But, says Moynihan, getting the most out of VR in the classroom takes a “whole approach … it’s not just about a piece of hardware.”
Device management is critical. As soon as an individual educator or an entire institution has to fear more than a handful of headsets, he needs some kind of central control – both for the administration of the headsets and for the distribution of content.
Teacher (head) set
Lenovo’s headsets are therefore powered by the ThinkReality platform, which allows IT admins to manage both app delivery, content and management of the headset, and LanSchool Air, which is specifically designed to help teachers manage it from apps and student activities, including remotely.
“You can easily record content and broadcast it to headsets wherever you are,” explains Moynihan. “Whether they’re in the same room or around the world, you can push content to these headsets with just a few clicks.” And of course, teachers need to be able to ensure that all of their students are seeing the same content AND withdrawing content when needed.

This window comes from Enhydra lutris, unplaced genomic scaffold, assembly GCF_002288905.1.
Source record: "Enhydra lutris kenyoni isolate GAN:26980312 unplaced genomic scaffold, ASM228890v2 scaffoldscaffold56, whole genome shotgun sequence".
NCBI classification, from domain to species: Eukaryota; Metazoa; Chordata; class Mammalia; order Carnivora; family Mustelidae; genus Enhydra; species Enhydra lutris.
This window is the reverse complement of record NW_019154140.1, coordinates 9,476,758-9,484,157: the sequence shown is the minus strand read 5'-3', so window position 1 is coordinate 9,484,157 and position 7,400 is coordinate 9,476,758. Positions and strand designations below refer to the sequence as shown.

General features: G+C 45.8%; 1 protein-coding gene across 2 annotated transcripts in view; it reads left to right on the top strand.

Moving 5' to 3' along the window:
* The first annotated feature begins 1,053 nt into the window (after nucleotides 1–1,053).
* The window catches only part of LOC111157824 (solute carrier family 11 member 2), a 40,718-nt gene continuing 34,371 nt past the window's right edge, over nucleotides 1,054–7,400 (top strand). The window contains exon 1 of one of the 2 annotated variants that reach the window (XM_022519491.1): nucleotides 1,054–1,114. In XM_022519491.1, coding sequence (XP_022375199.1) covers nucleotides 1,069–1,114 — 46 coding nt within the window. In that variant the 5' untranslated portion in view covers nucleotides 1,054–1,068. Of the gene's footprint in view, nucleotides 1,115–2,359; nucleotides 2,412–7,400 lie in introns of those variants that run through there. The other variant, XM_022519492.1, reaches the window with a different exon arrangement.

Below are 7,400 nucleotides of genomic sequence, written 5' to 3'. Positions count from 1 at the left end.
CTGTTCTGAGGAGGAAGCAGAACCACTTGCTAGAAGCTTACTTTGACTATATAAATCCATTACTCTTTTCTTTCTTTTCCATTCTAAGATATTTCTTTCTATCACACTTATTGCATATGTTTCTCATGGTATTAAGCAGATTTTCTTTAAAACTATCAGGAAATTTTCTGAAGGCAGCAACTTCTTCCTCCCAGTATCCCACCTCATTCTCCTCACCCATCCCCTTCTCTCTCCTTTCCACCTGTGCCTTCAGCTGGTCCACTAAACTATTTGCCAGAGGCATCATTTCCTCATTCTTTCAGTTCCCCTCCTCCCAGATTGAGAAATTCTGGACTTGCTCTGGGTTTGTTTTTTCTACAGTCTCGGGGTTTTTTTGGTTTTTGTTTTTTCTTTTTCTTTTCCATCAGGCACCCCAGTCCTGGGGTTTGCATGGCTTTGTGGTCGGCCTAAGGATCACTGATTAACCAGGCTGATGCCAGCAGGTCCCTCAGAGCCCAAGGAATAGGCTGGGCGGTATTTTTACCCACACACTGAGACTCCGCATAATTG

What really matters is how kids interact with VR
There are other more mundane issues that need to be considered. Of course, any device that is used by a number of teenagers – or even adults – in the course of a day must be both ergonomic and robust. And Covid has repeatedly emphasized that they have to be easy to clean.
So immersive technology is at a tipping point, with technology that has come of age in recent years, clear evidence of its potential to complement traditional education and an education sector amid massive disruption from the Covid pandemic.
But while hardware performance and manageability are important, the most important thing is how kids use VR. One of Lenovo’s flagships of VR technology is the Henry Tyndale School in Farnborough, UK, which caters to students with a wide variety of complex learning difficulties. During the 2020 lockdown, Henry Tyndale stayed open to his students, even though they inevitably had a more restricted experience than usual.